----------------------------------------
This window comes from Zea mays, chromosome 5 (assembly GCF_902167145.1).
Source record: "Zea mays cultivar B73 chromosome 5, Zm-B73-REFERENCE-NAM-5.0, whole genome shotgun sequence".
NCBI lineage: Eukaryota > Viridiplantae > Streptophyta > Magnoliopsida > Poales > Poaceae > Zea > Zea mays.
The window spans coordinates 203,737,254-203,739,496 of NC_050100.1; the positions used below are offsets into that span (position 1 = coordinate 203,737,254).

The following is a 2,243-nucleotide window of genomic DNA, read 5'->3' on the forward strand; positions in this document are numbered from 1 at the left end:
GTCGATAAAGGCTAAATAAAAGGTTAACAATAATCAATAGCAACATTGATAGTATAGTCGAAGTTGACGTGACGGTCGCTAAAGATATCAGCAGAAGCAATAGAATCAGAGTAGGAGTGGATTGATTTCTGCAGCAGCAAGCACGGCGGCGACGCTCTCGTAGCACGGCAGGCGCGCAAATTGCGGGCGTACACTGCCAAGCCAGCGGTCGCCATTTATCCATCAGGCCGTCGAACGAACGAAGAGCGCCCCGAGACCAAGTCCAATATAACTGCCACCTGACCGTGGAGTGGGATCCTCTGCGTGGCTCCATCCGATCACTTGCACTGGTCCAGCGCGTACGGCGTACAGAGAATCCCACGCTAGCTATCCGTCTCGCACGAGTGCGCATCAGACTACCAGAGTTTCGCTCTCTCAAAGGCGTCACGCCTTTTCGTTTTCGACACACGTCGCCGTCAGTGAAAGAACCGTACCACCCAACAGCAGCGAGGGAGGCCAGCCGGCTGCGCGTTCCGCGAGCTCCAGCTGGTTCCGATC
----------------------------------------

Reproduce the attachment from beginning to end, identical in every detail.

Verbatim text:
This window comes from Zea mays, chromosome 5 (assembly GCF_902167145.1).
Source record: "Zea mays cultivar B73 chromosome 5, Zm-B73-REFERENCE-NAM-5.0, whole genome shotgun sequence".
NCBI lineage: Eukaryota > Viridiplantae > Streptophyta > Magnoliopsida > Poales > Poaceae > Zea > Zea mays.
The window spans coordinates 203,737,254-203,739,496 of NC_050100.1; the positions used below are offsets into that span (position 1 = coordinate 203,737,254).

The following is a 2,243-nucleotide window of genomic DNA, read 5'->3' on the forward strand; positions in this document are numbered from 1 at the left end:
GTCGATAAAGGCTAAATAAAAGGTTAACAATAATCAATAGCAACATTGATAGTATAGTCGAAGTTGACGTGACGGTCGCTAAAGATATCAGCAGAAGCAATAGAATCAGAGTAGGAGTGGATTGATTTCTGCAGCAGCAAGCACGGCGGCGACGCTCTCGTAGCACGGCAGGCGCGCAAATTGCGGGCGTACACTGCCAAGCCAGCGGTCGCCATTTATCCATCAGGCCGTCGAACGAACGAAGAGCGCCCCGAGACCAAGTCCAATATAACTGCCACCTGACCGTGGAGTGGGATCCTCTGCGTGGCTCCATCCGATCACTTGCACTGGTCCAGCGCGTACGGCGTACAGAGAATCCCACGCTAGCTATCCGTCTCGCACGAGTGCGCATCAGACTACCAGAGTTTCGCTCTCTCAAAGGCGTCACGCCTTTTCGTTTTCGACACACGTCGCCGTCAGTGAAAGAACCGTACCACCCAACAGCAGCGAGGGAGGCCAGCCGGCTGCGCGTTCCGCGAGCTCCAGCTGGTTCCGATC